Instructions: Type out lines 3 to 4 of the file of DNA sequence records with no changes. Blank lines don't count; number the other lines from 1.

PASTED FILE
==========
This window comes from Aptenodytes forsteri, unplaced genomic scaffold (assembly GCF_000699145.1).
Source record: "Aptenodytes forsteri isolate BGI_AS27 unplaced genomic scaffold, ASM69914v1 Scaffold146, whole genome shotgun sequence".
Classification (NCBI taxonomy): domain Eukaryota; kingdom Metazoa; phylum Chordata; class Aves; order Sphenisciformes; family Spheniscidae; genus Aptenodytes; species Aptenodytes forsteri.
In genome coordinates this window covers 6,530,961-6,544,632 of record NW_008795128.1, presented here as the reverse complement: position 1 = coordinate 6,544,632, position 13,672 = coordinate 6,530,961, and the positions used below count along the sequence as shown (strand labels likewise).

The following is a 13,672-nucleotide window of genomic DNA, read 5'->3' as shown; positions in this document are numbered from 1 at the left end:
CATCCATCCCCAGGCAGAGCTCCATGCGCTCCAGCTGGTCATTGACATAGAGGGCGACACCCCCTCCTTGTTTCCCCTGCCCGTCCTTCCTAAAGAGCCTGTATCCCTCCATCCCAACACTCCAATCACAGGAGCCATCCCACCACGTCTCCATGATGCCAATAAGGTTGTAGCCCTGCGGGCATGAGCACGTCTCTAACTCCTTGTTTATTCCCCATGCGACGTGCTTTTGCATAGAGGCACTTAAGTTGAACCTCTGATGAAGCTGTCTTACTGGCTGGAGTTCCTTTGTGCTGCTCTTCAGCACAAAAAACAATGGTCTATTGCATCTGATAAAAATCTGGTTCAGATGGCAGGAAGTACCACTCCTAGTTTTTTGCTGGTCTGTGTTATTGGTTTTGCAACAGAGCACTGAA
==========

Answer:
Classification (NCBI taxonomy): domain Eukaryota; kingdom Metazoa; phylum Chordata; class Aves; order Sphenisciformes; family Spheniscidae; genus Aptenodytes; species Aptenodytes forsteri.
In genome coordinates this window covers 6,530,961-6,544,632 of record NW_008795128.1, presented here as the reverse complement: position 1 = coordinate 6,544,632, position 13,672 = coordinate 6,530,961, and the positions used below count along the sequence as shown (strand labels likewise).